During the balmy days when it was socially acceptable to entertain logical positivism as a coherent philosophical position, it was commonly thought that questions of metaphysics were senseless, nonsense, or not even wrong. There are, of course, no shortage of problems with positivism and it’s safe to say that positivism is one of the very few philosophical theses that attained the distinction of being rejected because it was, in fact, actually wrong. However, granting all of that, it is no less the case that contemporary ontology has been shaped largely by a debate which took place on positivist grounds: the debate between Carnap and Quine on metaontology. The simple version of their respective positions might be boiled down to two ideas: for Carnap, metaphysical or ontological questions don’t really have an answer, while for Quine they do, and for Carnap, there are two kinds of truth, while for Quine ‘truth is truth’ and comes in only one variety. The outcome of this debate would have far-reaching consequences for metaphysics and ontology. Continue reading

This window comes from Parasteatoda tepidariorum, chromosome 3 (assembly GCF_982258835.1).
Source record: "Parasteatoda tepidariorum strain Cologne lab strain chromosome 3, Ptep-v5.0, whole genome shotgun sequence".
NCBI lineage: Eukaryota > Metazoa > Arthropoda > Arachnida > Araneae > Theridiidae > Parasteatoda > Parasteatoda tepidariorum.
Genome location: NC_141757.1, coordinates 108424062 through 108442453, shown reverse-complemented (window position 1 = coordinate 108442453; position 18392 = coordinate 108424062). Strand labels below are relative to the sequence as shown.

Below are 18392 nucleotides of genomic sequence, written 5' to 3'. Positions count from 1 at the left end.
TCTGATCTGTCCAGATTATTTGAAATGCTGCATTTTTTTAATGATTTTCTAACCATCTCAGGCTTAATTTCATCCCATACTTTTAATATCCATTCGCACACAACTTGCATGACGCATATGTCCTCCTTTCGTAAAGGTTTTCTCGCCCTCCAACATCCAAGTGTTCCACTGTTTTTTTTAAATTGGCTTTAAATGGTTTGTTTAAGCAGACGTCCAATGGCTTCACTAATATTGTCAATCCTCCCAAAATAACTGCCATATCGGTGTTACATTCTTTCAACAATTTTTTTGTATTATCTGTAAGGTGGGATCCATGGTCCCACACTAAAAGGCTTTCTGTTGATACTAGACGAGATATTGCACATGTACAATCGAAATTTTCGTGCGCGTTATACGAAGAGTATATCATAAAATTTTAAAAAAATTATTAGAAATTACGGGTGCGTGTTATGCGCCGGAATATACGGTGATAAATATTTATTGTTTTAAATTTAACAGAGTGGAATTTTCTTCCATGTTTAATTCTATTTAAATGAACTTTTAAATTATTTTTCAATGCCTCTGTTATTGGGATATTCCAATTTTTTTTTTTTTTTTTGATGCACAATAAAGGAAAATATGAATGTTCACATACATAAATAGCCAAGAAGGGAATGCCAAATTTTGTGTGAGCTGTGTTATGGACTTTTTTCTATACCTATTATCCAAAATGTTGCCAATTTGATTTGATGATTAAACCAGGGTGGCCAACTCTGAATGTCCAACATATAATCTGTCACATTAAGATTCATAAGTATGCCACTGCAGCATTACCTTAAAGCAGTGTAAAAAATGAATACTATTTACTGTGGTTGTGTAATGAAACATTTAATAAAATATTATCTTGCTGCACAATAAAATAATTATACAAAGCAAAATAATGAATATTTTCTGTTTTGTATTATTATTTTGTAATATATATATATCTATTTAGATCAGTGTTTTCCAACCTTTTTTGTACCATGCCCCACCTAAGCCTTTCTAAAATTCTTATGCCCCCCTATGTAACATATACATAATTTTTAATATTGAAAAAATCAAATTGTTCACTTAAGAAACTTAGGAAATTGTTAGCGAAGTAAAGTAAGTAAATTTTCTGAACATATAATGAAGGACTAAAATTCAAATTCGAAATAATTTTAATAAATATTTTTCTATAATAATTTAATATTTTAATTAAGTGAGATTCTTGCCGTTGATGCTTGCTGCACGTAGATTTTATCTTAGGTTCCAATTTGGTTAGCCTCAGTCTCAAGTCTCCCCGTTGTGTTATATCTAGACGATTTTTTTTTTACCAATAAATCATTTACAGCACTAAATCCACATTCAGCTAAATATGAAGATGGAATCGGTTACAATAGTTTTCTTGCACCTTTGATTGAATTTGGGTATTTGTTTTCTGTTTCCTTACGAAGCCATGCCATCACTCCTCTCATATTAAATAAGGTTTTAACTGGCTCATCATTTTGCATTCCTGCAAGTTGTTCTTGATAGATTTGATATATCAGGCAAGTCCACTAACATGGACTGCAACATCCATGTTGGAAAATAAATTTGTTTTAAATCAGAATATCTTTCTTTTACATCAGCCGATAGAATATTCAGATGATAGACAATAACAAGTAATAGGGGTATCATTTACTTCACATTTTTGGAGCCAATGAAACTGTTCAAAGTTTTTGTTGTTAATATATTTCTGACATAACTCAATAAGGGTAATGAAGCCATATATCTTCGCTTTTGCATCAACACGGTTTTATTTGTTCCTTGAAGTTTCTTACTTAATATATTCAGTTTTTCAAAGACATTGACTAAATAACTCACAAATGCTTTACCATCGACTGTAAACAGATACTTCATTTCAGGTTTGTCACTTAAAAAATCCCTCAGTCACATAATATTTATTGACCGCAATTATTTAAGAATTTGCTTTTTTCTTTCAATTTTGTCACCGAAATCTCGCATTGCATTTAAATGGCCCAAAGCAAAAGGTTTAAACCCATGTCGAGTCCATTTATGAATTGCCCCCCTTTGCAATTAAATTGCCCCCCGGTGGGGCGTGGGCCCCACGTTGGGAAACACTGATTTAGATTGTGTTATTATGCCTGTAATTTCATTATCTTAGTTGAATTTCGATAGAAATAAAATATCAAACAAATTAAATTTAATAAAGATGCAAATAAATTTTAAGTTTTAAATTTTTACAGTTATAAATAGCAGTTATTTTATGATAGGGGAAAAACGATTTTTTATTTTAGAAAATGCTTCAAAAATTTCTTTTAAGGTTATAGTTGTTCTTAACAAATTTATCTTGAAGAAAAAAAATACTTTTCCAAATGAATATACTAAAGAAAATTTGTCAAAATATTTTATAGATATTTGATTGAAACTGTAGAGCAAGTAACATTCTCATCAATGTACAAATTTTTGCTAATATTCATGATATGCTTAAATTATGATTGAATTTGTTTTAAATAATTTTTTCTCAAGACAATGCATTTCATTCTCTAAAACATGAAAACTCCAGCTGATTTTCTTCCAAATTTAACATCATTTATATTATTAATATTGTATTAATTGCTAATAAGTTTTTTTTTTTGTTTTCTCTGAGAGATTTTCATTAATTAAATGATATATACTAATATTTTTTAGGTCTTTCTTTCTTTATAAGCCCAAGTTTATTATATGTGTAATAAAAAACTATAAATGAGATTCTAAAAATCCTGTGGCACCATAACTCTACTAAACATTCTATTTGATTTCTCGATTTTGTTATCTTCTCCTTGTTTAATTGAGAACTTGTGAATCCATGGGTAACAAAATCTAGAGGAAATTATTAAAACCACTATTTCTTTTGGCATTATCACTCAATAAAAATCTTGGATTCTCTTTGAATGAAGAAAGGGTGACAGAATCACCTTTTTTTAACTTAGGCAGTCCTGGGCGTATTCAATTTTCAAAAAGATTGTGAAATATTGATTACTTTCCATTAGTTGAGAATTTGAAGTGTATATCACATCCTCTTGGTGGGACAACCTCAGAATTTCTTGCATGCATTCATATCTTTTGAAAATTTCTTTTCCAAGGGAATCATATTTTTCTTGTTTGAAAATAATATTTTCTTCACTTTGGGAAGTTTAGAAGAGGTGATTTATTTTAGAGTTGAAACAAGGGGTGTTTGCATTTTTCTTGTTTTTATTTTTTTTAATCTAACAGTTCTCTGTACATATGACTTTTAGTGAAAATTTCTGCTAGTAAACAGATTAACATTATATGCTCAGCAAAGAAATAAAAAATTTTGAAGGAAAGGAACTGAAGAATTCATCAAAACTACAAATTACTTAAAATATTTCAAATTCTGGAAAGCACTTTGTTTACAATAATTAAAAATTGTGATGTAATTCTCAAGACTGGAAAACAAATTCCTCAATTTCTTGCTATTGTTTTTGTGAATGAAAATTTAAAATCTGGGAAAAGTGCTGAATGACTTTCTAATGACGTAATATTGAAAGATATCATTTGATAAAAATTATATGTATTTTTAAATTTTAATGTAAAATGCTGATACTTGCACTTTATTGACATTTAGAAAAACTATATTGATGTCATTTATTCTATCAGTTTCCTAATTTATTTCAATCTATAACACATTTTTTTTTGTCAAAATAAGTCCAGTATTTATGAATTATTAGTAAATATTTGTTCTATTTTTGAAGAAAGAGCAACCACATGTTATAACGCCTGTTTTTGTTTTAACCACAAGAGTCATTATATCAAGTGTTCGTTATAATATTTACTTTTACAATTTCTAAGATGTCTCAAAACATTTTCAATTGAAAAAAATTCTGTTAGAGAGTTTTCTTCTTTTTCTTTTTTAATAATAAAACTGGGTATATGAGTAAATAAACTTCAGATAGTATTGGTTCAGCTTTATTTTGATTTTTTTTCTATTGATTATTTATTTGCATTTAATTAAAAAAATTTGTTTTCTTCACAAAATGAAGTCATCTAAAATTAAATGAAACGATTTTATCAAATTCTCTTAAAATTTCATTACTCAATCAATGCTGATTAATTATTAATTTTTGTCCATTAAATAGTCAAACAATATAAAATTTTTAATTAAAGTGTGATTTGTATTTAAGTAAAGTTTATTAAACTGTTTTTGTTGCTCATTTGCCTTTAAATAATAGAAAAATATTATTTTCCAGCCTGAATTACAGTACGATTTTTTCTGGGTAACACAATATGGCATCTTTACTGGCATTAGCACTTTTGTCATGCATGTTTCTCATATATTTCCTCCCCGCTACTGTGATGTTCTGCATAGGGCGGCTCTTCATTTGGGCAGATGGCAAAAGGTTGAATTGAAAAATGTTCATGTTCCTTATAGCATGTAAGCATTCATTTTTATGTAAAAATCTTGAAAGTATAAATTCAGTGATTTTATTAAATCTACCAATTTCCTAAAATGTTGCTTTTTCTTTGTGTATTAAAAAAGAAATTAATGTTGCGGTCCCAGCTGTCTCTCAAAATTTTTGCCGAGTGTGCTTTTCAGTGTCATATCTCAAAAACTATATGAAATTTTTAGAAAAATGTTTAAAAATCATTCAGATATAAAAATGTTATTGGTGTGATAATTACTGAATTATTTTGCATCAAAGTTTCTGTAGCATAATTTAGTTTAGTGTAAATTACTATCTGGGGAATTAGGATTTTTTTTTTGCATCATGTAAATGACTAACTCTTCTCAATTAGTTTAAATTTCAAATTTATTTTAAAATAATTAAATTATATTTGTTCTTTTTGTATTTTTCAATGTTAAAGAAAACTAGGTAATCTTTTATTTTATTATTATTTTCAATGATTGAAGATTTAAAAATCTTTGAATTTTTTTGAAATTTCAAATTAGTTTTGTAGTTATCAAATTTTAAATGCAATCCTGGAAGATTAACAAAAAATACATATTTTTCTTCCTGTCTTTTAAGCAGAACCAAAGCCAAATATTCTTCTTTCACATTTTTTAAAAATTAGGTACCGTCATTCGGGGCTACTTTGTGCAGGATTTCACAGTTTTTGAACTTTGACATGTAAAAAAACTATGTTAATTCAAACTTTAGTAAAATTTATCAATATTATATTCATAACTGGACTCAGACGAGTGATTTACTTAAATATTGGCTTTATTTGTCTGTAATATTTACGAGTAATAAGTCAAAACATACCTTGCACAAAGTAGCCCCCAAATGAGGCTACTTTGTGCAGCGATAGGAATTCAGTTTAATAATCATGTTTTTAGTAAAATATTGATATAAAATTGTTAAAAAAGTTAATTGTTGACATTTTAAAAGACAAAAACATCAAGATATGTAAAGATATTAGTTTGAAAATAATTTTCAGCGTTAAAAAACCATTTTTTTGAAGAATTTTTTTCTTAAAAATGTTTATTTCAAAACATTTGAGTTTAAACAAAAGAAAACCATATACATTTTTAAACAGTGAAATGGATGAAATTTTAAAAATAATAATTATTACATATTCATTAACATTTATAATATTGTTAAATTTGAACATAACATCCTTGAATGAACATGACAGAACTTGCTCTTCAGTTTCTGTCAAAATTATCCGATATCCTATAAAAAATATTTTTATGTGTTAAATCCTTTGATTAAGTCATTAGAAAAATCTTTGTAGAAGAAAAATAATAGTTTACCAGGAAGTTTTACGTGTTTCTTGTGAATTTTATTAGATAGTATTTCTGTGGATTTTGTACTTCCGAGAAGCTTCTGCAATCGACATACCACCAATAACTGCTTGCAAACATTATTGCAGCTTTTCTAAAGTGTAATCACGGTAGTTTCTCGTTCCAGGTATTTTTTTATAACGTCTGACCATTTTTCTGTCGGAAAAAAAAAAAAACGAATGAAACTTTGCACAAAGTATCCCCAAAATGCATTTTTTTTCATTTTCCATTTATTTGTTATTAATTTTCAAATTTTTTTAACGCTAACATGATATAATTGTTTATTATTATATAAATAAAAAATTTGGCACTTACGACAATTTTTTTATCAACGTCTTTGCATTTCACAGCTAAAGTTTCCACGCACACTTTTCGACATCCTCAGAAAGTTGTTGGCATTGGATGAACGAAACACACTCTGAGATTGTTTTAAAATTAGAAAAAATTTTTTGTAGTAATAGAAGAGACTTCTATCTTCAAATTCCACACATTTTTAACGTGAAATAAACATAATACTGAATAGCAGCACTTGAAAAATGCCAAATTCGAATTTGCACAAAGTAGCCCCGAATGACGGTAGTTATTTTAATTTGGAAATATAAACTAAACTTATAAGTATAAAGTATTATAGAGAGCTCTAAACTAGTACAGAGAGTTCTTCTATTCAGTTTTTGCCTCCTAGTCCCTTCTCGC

Quine is well known for his aversion to universals – his ontology of existential quantification rules out commitment to the existence of universls such as redness, tallness, etc. For Quine, first-order existential quantifier is ontologically committing, and it is this quantifer which quantifies over objects, of which properteis are predicated. Thus, to use a stock example, if we say ‘Socrates is mortal’, we can ‘quine’t it by translating it into a formal logic sentence – ∃x M(x), where M is mortal and x is Socrates – which tells us just what we are ontologically committed to. In this sentence, the domain of the existential quantifier includes x, therefore, we are ontologically committed to x. Thus, we can predicate properties of objects without being ontologically committed to universals.